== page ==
From the Desk of Ed Hume: Basic Organic Gardening

June 20, 2011 at 3:35 AM Leave a comment

In recent years, much attention has been given to gardening organically.  The intense interest in ecology and concern about the environment have been responsible for the renewed interest in this form of gardening.  By using natural minerals and materials, taking advantage of natural predators, and recycling garden waste, the home gardener can maintain an organic garden quite successfully.

It is difficult in one article to give even the basics of this type of gardening.  Rather than explain all the technical phases or reasons for gardening this way, I will simply give you a few suggestions of things you can do to begin gardening organically.


Composting – Compost supplies the soil with a rich, friable source of humus and helps retain moisture in the garden.  Most importantly, however, it supplies valuable nutrients to your plants.  By placing grass clippings, fallen leaves, and unused plant parts in a compost pile, you are preparing them, through decomposition, to be put back to work for you.  Composting actually recycles garden waste and returns the nutrients that have been taken from the soil.  By using organic composting agents, it is possible to speed-up the process of decomposition.

Over the years, composting has gotten a reputation for being a time-consuming job, but this is not necessarily the case.  You don’t need to build a big box or turn the pile every so often.  A barrel, a hole in the ground, or a pile on top of the ground is satisfactory.  The important requirement is to be sure the waste material is covered with soil, so it doesn’t attract rats, other rodents, or flies.

Build the pile in alternate layers of four to six inches of refuse and two inches of soil and manure.  Once decomposed, the compost-humus can be mixed with your soil for planting or it may be used as a top-dressing in any part of the garden.


Fertilizer– One of the best sources of organic fertilizer is animal manure.  Cow, chicken, rabbit, horse, and mink are among the most readily available in many parts of the world. It is best to use them after they have had a chance to rot for a few years.  They provide some plant nutrients, favorable bacteria, humus, and better aeration, and they help retain more moisture when they are mixed with your garden soil.

Manures are available from dairy farms, riding stables, poultry farms, and mink ranches.  Usually you will have to pick them up from these sources using your own truck.  Sometimes firms that deliver soils or mulches will also stock and deliver one or two types of fresh or well-rotted animal manures.  A check of the want-ad section of the newspaper will often reveal additional sources of supply as well.

If you use fresh manures, they are best applied in the fall, as they are apt to burn or retard plants if they are applied during the spring growing season.  Well-rotted manures can be used in the spring.

You can use either fresh or rotted manure to make a liquid-tea to feed plants.  The tea is usually made of one part of manure and ten parts of water.  Let it set for several days before you use it.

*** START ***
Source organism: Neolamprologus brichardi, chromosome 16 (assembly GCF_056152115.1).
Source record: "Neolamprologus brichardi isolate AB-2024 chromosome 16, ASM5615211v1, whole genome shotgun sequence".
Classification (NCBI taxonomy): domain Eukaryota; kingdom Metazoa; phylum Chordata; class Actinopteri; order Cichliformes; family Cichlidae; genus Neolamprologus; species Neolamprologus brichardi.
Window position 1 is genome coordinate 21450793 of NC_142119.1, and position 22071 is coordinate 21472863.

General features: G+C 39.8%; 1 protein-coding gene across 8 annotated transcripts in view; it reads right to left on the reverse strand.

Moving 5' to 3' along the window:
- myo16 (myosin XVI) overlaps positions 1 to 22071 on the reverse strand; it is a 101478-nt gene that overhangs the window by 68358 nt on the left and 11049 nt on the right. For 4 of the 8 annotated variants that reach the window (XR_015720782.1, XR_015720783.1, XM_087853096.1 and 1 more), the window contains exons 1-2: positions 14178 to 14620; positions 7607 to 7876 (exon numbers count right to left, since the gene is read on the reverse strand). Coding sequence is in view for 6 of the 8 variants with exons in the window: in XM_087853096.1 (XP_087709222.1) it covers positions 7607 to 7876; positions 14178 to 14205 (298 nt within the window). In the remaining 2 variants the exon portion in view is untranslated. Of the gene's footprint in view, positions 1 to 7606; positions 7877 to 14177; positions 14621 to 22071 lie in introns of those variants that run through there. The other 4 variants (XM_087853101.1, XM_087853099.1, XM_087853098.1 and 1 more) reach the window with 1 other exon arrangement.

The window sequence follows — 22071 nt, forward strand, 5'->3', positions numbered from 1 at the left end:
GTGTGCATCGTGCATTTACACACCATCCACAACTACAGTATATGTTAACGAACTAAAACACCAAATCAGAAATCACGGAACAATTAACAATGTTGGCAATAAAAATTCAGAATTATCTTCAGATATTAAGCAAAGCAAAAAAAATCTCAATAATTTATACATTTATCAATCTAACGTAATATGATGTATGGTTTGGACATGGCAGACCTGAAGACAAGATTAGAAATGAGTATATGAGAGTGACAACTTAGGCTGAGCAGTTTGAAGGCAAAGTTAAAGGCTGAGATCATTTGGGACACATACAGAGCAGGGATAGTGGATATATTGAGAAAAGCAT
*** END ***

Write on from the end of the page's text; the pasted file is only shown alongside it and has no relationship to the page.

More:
The process-dried manures are often available at garden shops and can be used for top-dressing, or they may be mixed into the planting soil.

Fish meal, blood meal, bone meal, animal manures, cottonseed meal, and processed sewage sludge are organic sources for nitrogen fertilizer.  Phosphate rock and bone meal are the two organic fertilizers used to supply phosphorus.  Wood ashes and rock potash are the two main sources of organic potassium.

Your local garden department will generally stock several of the above organic fertilizers.

Cover crops are another excellent organic fertilizer.


Weed Control– The organic gardener will generally control most garden weeds by regular cultivation with a hoe, shovel, or rake.  Garden mulches of peat moss, bark, sawdust, compost, or straw are also used to help control weed growth.  Grass clippings and leaves are also used, but I suggest they be composted instead, which helps eliminate any chance of insects or diseases being carried over into the garden.  Grass clippings and leaves sometimes become incubators for both insects and diseases.

Black plastic sheeting is frequently used for weed control in the vegetable or flower garden.


Insect Control – Birds, ladybugs, and praying mantises are the gardener’s best friends when it comes to insect control.

Birds can be encouraged into the garden by feeding, hanging a birdhouse, providing a bird bath,or by planting plants that provide berries for them to eat.

Ladybugs are now for sale by the pint, quart, or gallon.  The average-sized garden can get by on a quart or less, as there will be about 25,000 to 30,000 bugs per quart. The cost is generally less than five dollars a quart.  The average adult ladybug consumes between 40 and 50 aphids a day.

Praying mantis cases are also available and each one hatches up to 400 young.  The cost is rather nominal for a case.  A few gardeners have reported that this insect disappears rather rapidly from the garden, so you might want to experiment with just a few to begin with.  They will eat any insect they can catch.

Another way to control insects is with botanical sprays.  These are sprays derived from plants.  Neem is one of the most readily available multipurpose botanical sprays.  Of course, follow application directions on the label. The best time to apply is in the evening or in early morning.

Oil sprays and sulfur are also sometimes used for insect and disease control.

 

These are just a few tips to get you started organic gardening, enjoy!

-Ed

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